FIELD: The purpose of this guide is to assist developing country negotiators and others who are working on REDD-plus*. FIELD provides this information on a neutral basis. The guide is available in English, French and Spanish. Electronic versions can be found at www.field.org.uk
This version has been updated in February 2013. Please note that final versions of documents from the Doha Climate Change
Conference were not available at the time of writing, so the guide includes advance or draft versions in part III.
REDD-plus is a very complicated issue. It is complicated technically. It is complicated politically.
Although many countries are interested in reaching agreement on REDD-plus they also have
different priorities and different views on key issues in the negotiations.
The negotiations on REDD-plus have complicated links with several other issues that are also under
negotiation, which can make it difficult to maintain an overview and keep up with the implications of
FIELD is grateful to the Forum
on Readiness for REDD and support from the Norwegian Agency for
Development Cooperation (Norad), which made this update of the guide possible.
The guide is divided into three parts:
Part I considers REDD-plus and related issues in the negotiations
Part II contains general negotiating tips for new REDD-plus negotiators and others
Part III contains UNFCCC documents that may be referred to in REDD-plus negotiations
REDD-plus (“reducing emissions from deforestation and forest degradation in developing countries;
and the role of conservation, sustainable management of forests and enhancement of forest carbon
stocks in developing countries”) originates from a proposal by Papua New Guinea and Costa Rica in
2005. With the support of a group of other countries they proposed a new agenda item on reducing
emissions from deforestation in developing countries at the Eleventh Conference of the Parties (COP
11) to the UN Framework Convention on Climate Change (UNFCCC) in Montreal, Canada.
Many countries were very interested in the proposal, which offered an opportunity to reduce
emissions while protecting forests and generating financial resources for developing countries. The
Subsidiary Body for Scientific and Technological Advice (SBSTA) was asked to consider the issue and
several in- depth workshops also took place over the next couple of years. In 2007 COP 13 adopted
the “Bali Action Plan”, which provided the initial basis for negotiations on REDD-plus.
Financing of REDD-plus is one of the key issues in the negotiations. Some countries, for example
Australia and New Zealand, have argued for reliance on carbon markets, while other countries, in
particular Bolivia, do not favour market approaches. Countries recognize that public funding will be
needed initially to build capacity to implement REDD-plus activities in developing countries.
Other negotiations about financing are also under way, for example in relation to the Green Climate
Fund, which may affect REDD-plus financing.
There has been broad support for a phased approach to REDD-plus, as confirmed by COP decisions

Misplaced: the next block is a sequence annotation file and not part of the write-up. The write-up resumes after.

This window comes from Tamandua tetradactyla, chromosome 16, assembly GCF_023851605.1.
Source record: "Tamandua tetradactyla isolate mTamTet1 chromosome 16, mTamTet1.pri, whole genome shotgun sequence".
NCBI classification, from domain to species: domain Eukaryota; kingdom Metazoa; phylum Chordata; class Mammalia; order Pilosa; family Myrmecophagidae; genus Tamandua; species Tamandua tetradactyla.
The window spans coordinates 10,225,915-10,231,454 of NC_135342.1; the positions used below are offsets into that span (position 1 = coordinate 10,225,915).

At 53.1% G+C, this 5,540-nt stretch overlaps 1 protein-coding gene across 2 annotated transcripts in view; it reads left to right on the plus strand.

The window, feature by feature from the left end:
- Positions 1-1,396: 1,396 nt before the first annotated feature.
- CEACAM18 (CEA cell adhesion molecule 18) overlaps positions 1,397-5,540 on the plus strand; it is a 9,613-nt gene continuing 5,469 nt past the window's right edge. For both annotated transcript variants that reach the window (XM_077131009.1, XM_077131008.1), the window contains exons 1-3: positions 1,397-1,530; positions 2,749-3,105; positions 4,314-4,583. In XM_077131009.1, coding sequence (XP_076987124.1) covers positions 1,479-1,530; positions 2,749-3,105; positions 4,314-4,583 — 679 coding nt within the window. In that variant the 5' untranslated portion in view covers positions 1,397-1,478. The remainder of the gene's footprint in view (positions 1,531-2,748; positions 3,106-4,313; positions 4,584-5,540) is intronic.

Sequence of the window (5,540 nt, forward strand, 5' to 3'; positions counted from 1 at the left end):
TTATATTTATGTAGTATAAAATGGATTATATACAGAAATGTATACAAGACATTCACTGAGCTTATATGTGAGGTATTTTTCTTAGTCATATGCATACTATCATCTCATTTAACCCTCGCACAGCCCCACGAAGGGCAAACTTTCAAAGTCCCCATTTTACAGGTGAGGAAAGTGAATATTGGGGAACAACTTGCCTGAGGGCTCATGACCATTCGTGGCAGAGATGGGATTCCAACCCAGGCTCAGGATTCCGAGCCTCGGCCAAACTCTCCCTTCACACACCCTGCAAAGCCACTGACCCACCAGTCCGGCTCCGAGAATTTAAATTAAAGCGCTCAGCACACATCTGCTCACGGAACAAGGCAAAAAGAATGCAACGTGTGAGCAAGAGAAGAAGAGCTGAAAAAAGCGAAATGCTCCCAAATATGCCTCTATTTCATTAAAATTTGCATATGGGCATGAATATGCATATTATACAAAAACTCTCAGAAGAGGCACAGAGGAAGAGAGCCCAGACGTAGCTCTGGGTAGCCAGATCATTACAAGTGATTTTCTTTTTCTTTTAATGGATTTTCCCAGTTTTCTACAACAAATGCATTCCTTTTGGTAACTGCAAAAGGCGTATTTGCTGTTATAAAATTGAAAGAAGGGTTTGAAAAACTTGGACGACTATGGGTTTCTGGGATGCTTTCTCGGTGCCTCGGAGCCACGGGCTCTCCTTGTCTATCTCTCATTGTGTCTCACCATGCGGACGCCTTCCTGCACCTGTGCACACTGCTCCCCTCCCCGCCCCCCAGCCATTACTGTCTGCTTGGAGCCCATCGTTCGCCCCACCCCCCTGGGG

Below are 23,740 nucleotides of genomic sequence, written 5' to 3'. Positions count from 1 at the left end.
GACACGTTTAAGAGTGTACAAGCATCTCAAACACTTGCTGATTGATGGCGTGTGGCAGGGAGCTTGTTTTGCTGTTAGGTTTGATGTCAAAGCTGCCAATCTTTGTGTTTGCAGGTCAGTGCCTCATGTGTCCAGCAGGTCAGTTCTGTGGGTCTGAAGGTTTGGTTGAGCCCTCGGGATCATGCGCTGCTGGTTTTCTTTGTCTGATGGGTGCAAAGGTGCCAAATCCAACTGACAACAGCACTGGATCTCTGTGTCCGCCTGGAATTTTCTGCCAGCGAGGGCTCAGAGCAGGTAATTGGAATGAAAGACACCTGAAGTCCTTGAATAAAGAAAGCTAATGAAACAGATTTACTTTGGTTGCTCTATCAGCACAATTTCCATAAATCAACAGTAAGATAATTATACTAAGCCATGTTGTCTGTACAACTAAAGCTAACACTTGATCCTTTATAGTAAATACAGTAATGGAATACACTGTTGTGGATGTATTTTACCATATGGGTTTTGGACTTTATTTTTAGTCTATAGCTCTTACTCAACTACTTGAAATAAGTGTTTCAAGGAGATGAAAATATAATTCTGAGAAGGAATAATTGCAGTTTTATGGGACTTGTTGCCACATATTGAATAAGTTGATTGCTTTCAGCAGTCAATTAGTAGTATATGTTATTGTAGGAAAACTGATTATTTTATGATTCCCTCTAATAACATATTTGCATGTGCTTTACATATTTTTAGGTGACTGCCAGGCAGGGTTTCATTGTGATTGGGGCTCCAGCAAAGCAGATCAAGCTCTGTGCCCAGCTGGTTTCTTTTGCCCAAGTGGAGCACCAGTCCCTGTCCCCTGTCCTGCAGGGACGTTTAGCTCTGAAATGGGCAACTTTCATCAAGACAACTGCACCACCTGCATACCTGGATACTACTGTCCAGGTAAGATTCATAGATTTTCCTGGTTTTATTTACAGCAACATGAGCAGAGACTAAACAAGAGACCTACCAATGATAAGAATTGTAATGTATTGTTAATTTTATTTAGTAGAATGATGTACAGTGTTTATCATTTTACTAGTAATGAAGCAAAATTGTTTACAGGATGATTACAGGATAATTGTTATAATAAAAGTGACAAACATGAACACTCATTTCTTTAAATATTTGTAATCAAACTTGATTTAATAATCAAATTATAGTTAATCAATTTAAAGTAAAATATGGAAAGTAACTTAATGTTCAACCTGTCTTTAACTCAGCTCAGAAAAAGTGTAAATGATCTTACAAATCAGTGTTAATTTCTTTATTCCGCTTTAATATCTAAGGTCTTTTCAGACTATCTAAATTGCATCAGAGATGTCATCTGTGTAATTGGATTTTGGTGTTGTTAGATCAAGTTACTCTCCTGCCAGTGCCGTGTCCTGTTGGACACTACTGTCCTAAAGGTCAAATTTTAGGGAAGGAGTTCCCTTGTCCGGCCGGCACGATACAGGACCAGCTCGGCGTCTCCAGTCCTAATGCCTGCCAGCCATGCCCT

(see below and part III of this guide). This starts with readiness activities, followed by
implementation of policies and measures and for example results-based demonstration activities,
finally moving on to results-based REDD-plus actions, which need to be fully measured, reported and
verified. “MRV” or “measuring, reporting and verifying” will be very important for confidence in
Other issues in the negotiations have included the scale of REDD-plus and whether sub-national
activities should be allowed. Colombia for example has argued in favour of allowing sub-national
REDD- plus actions. Parties have agreed that sub-national REDD-plus activities may take place on an
The scope of REDD-plus – what range of activities it should cover – has also been a subject of
negotiations (for example, should REDD-plus be expanded in the long term to cover other land
Determination of forest reference emission levels and forest reference levels is a key issue, as is the
related question of what will be used as a baseline for receiving financial benefits. The exact
definitions of “forest reference emission level” and “forest reference level” are not clear and
countries have different understandings of what they mean, so usually both are referred to at the
The involvement of indigenous peoples and local communities has been a major issue in the
negotiations on “safeguards”, ie provisions to for example protect native forests from being
converted into plantations and to protect the rights of indigenous peoples. Parties have also raised
the importance of strengthening forest governance and the importance of co-benefits from REDD-
One reason why the negotiations on REDD-plus are complicated is that they have links with several
other issues under negotiation, for example financing, negotiations about market-based
mechanisms and negotiations about Nationally Appropriate Mitigation Actions (NAMAs). There is
growing recognition of the need to take these links into account in the negotiations.
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